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Oversight committee questions TUSD over forfeited millions

The chairperson of a committee tasked with overseeing how Turlock Unified School District spends bond money is claiming that staff negligence cost the district more than $8 million in state matching funds.

Lacy Elliott, chair of TUSD’s Measures N and O citizens oversight committee, said during Thursday’s prickly, 90-minute meeting that not only has TUSD forfeited millions that could’ve been secured for the Osborn Two-Way Immersion Academy modernization project, but the district is trying to camouflage its mistake by altering the minutes of N&O committee meetings.

“The bonds were used correctly,” said Elliott. “The bonds are a good thing, and I would vote for one again. But we could’ve gotten so much more.”

In addition to Elliott, committee members Steve Soderstrom, Bryan Tribble, and Patrick Bettencourt (via remote) were in attendance, while committee members David Folly and Harry Carlson were absent. Also in attendance was TUSD assistant superintendent of business services Barney Gordon, who was the target of much of the vitriol.

“Barney Gordon got a letter saying, ‘You didn’t do X, Y, and Z. If you did X, Y, and Z you would qualify for matched funds,’” said Elliott. “They (TUSD) have in our minutes that they were anticipating these matched funds and that there were projects they were going to use these funds for.”

Gordon calmly fielded all questions from the committee and the public except for a handful of occasions when he declined to respond, saying that the question was not in the committee’s purview. That was the reason he gave when addressing the subject of the altered minutes for Nov. 2 and Dec. 5 of last year.

The minutes from those meetings are posted on the district’s website, but they’re a stripped-down version of those submitted by the committee, documents show.

Elliott provided copies to the public. 

“The information provided during that meeting was beyond the scope of the bond oversight committee,” said Gordon, who, during the meeting, agreed to resubmit the original minutes at the committee’s request. “The purview of the bond oversight committee is to ensure that bond funds are spent correctly. The other information was not agendized; was not under the purview of the bond oversight committee. So, that’s why it wasn’t included.”

However, Gordon categorically denied that TUSD was trying to hide an embarrassing blunder.

“Absolutely not,” said Gordon, a former member of the TUSD school board. “We shared the minutes — the ones that we posted on our website — with the chairwoman at least a week ago. And we shared them with the full committee several days ago, within the guidelines of 72 hours (before a meeting). We didn’t get any feedback or response from them, one way or the other. So, the first we heard there were any issues was this evening.”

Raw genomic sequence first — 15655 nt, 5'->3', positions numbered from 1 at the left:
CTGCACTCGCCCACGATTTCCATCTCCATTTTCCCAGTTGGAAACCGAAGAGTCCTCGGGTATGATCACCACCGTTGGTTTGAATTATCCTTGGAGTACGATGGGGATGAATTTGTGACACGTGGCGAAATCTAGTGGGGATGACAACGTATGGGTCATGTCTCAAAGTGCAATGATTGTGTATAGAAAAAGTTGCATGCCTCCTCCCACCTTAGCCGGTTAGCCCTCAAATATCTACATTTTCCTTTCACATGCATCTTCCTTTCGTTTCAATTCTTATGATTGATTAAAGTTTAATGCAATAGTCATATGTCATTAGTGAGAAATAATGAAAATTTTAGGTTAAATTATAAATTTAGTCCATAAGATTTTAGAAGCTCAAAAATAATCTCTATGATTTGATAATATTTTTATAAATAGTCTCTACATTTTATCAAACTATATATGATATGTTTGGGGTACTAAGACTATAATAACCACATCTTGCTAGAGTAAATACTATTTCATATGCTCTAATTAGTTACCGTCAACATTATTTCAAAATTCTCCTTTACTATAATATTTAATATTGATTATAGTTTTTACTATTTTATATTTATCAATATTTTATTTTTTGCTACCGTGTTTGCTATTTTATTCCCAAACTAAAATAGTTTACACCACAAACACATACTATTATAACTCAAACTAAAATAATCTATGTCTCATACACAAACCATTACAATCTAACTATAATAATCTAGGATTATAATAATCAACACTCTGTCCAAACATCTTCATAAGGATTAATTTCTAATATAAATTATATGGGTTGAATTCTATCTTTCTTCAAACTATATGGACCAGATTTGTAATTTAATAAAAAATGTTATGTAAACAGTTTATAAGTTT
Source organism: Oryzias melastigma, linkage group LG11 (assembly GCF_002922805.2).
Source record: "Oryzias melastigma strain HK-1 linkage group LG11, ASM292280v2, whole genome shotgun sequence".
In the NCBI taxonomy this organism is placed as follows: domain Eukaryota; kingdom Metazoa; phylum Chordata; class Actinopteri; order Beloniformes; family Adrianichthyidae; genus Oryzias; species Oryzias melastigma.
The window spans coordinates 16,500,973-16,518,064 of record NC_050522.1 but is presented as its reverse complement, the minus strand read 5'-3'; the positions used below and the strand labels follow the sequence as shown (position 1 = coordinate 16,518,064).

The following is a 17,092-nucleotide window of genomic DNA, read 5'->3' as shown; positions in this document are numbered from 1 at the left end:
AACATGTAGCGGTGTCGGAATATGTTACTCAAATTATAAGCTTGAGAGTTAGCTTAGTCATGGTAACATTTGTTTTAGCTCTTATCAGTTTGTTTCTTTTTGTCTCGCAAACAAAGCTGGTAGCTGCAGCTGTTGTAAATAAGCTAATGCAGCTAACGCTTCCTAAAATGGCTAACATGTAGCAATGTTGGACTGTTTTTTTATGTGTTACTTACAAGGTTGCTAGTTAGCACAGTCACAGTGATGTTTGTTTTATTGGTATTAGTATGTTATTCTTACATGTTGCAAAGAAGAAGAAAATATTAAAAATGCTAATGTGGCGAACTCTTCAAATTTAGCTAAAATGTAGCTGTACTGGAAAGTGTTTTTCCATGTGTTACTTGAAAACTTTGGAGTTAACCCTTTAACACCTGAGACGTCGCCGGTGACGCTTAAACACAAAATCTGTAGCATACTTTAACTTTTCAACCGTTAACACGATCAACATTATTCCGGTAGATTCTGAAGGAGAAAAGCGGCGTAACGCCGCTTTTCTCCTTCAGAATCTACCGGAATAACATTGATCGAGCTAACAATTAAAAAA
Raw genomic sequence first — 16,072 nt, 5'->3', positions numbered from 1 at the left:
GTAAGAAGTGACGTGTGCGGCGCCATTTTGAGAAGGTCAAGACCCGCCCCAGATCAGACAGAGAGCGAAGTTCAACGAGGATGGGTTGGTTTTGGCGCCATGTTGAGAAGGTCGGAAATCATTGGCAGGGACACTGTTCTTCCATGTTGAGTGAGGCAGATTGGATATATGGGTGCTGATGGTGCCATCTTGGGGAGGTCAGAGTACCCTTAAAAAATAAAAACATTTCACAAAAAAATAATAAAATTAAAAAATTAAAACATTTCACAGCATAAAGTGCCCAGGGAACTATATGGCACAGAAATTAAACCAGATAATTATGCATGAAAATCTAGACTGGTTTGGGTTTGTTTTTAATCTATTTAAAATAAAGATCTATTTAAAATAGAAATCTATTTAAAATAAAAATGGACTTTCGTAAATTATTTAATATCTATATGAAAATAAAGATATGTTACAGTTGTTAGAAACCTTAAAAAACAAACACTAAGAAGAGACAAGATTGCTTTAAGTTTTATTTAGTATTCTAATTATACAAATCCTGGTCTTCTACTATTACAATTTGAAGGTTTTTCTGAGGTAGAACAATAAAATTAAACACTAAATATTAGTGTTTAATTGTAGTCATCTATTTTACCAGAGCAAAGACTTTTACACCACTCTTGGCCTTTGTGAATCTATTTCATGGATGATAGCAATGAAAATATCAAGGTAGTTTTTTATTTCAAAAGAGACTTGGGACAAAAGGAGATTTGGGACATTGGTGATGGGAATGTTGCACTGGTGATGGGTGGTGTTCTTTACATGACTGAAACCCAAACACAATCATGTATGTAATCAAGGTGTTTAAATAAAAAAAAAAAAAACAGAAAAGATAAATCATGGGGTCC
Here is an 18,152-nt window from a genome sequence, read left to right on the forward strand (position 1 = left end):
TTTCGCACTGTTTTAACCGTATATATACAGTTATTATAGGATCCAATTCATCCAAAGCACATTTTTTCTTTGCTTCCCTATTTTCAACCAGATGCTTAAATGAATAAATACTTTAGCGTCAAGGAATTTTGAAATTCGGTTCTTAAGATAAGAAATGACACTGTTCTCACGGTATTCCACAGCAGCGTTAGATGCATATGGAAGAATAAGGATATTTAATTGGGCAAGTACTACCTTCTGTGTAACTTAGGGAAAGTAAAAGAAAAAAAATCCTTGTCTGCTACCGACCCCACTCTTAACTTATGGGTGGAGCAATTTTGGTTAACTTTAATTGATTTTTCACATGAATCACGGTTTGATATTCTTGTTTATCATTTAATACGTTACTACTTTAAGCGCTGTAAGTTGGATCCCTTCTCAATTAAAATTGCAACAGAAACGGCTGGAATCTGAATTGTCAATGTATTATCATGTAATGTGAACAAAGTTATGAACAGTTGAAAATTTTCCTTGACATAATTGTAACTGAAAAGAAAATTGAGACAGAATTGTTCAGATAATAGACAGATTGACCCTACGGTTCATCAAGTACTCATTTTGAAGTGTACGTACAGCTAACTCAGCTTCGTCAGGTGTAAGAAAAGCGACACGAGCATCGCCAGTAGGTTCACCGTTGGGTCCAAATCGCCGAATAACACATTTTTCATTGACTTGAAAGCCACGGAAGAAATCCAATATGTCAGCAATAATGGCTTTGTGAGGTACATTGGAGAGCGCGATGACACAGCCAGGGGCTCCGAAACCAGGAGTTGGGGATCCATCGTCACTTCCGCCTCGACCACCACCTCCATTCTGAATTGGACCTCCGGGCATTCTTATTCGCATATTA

Seated in the audience Thursday was former TUSD facilities manager Martell Taylor, whose complaint against Gordon seems to be at the heart of the squabble.

In a statement that was included in the Nov. 2 minutes, Taylor alleged that an architectural error nearly cost the district state matching funds six years ago during renovations at Wakefield Elementary. 

Taylor said he worked behind the scenes to rectify that mistake with the California Department of Education — verified by an email exchange with the architect; it was attached to the original Nov. 2 minutes — and the matching funds were secured.

But when Taylor realized that the Osborn kindergarten project was being designed by the same firm — FF&J Architects, Inc. — that handled the Wakefield project in 2018, he alerted Gordon to potential pitfalls, according to his statement.

Despite Taylor’s warnings, the same mistake was made, resulting in the loss of about $8.4 million in CDE matching funds.

In a letter to the district dated Oct. 3, 2022, the CDE warned that the Osborn project was not in compliance with state codes.

At the Dec. 5 meeting, Fernando Ureno, assistant superintendent for human resources, was on hand to ask the committee to table their minutes from the November meeting, fearing that Taylor’s complaint had no place in the oversight committee’s minutes, according to the document.

Ureno did not return a message seeking comment.

TUSD shared with the Journal two letters from board of trustees president Anthony Silva to Elliott. One informed her that the Lozano Smith law firm “reported no major findings to the board” after a four-month deep-dive into the matter.

However, the letter does acknowledge that the window to apply for funding for the Osborn project — which may or may not have been granted — has closed. However, the opportunity to apply for funds in the future remains a possibility since “new construction eligibility is not site specific,” Silva said in the letter.

Local voters overwhelmingly passed Measures N and O in 2016, providing TUSD with nearly $90 million to address educational and facility needs. 

Measure N (elementary school funds) authorized the district to issue up to $40.8 million in bonds, with an estimated total debt service cost — principal and interest — of $83,918,823. Measure O (high school funds), meanwhile, authorized the issuance of up to $48 million in bonds, with an estimated total debt service cost of $98,725,047.

The TUSD board of trustees approved the Osborn project in 2021 and accepted a bid by JL Bray and Son, Inc. for a guaranteed maximum price of $14,120,914.